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I can see that denitrification consists of processes involving mainly two steps:

Step 1 (nitrate to nitrite): $$ \ce{3NO3- + CH3OH -> 3NO2- + CO2 + 2H2O} $$

Step 2 (nitrite to molecular nitrogen): $ \ce{2NO2- + CH3OH -> N2 + CO2 + H2O + 2OH-} $$

Total reaction is supposed to be:

$$ \ce{6NO3- + 5CH3OH -> 3N2 + 5CO2 + 7H2O + 6 OH-} $$

Now I'm a bit rusty.

As far as I can remember, the right hand side on the first step of the reaction will be the starting point for the left hand side of step 2 in the overall reaction process.

In other words, what is present on the right hand side of step 1 and on the left hand side of step 2 can be subtracted from each other (which is logical). Also, the start of the total reaction would be represented by the left hand side of step 1 and the end of the total reaction would be represented by the right hand side of step 2.

The coefficients 5 and 7 seem very strange, but they balance everything so that makes sense. However the balancing of the Os seem to be the challenging part.


The attempt yields:

$$ \ce{3 NO3- + CH3OH -> N2 + CO2 + H2O + 2OH-} $$

Balancing N:

$$ \ce{6NO3- + CH3OH -> 3N2 + CO2 + H2O + 2OH-} $$

C and H atoms are already balanced.

However balancing O is more complicated because changing any of the Os affects the balance of the others (like C, H). Are there any recommendations for easing out that process or methods that can be applied in general?

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After balancing carbon and nitrogen, I'd recommend you go for balancing the charge in the equation:

$$ \ce{6NO3- + CH3OH -> 3N2 + CO2 + H2O + 6OH-} $$

Now, we've to balance oxygen and hydrogen without disturbing the already balanced species. It would be interesting to note that here the stoichiometric coefficients of methanol and carbon dioxide should be the same or the number of carbon atoms wouldn't be equal on both sides of the equation.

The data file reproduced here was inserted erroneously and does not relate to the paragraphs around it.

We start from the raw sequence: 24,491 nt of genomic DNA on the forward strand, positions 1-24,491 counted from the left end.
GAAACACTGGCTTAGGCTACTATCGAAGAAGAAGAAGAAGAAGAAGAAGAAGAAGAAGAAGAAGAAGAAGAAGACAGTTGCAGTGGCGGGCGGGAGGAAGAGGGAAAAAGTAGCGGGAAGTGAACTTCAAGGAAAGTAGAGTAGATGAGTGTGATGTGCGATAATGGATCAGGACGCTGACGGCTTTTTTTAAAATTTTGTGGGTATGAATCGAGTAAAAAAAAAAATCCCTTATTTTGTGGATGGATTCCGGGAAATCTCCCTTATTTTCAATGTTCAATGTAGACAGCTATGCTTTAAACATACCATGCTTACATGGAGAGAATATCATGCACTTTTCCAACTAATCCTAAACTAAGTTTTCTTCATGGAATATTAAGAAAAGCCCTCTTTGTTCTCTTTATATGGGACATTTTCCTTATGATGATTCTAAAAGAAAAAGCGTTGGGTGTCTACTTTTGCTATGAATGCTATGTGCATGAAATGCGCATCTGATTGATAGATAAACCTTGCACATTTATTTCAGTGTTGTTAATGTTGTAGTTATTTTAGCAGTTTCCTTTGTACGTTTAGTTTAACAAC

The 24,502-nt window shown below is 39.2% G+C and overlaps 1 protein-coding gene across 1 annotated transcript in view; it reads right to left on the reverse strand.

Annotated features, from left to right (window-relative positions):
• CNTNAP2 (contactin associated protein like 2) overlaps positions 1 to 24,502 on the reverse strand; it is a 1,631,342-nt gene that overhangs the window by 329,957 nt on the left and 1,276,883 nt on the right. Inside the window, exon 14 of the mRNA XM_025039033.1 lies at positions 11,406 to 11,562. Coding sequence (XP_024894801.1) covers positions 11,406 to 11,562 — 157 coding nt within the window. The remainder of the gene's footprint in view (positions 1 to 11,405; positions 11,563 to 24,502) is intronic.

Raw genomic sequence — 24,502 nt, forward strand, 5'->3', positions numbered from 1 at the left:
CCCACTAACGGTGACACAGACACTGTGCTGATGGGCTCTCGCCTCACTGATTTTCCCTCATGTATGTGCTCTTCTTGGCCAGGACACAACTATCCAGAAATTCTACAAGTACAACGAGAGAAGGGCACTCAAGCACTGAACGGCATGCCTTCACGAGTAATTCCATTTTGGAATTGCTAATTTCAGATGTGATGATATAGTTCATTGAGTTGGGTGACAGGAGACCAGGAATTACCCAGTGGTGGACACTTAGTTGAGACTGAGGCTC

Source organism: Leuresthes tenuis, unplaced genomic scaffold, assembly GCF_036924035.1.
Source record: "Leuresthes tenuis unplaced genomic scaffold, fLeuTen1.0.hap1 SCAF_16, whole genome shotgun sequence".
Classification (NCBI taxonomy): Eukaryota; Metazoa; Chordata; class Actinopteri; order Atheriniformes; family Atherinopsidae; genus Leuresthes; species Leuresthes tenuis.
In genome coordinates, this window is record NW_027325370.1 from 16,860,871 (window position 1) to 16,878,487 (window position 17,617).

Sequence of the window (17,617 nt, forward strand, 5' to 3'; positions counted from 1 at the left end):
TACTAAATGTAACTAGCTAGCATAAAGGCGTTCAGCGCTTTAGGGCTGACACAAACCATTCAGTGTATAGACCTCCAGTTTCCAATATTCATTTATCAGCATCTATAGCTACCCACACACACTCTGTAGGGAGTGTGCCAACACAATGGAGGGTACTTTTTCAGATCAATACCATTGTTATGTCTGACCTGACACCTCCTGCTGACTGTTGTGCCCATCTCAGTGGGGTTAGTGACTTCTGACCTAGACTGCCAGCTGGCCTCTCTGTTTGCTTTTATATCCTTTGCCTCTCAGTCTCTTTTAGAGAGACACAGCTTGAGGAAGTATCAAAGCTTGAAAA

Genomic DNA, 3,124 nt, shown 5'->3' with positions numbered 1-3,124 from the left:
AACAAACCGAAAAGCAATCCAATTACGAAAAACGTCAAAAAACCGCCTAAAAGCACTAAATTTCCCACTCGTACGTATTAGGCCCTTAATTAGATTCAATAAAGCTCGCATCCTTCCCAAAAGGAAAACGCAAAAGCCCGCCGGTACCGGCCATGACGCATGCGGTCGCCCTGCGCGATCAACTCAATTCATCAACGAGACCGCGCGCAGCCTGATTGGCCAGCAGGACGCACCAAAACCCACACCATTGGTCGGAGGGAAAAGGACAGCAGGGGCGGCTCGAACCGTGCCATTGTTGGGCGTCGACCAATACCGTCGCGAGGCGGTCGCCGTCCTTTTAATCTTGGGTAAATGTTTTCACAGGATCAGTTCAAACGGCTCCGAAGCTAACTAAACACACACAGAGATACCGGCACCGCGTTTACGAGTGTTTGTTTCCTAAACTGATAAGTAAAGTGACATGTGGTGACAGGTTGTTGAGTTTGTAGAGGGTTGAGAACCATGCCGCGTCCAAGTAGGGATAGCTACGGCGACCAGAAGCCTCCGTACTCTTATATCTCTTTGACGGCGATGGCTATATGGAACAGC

So, let's assume the stoichiometric coefficient for both these two species to be $x$. Also, let's assume the stoichiometric coefficient of water on the right hand side to be $y$. The equation now looks like this:

$$ \ce{6NO3- + xCH3OH -> 3N2 + xCO2 + yH2O + 6OH-} $$

We now balance the number of oxygen atoms:

$$ 18 + x = 2x + y + 6 $$

And the number of hydrogen atoms:

$$ 4x = 2y + 6 $$

Solving these two equations, you get $x=5$ and $y=7$. And therefore your overall equation finally is:

$$ \ce{6NO3- + 5CH3OH -> 3N2 + 5CO2 + 7H2O + 6OH-} $$

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  • $\begingroup$ That definitely eases the process to a high degree, thanks! However regarding the assumptions for the stoichiometric coefficients that you use where you define the stoichiometric coefficient of water to be equal to y: is it normal to treat water in this way when balancing chemical reactions? Or is it rather so that it is not a rule of thumb, but something one finds by trial and error and/or experience? So perhaps this doesn't only apply to water. $\endgroup$ – jibo May 13 '17 at 10:41
  • $\begingroup$ @jibo It just struck me that this was the quickest way I could get to the answer, I'm aware that this is really a vague comment, but now you're interested I'll write a canonical post about balancing equations. It would then make your concepts crystal clear. Please allow me some time. $\endgroup$ – Berry Holmes May 13 '17 at 17:22

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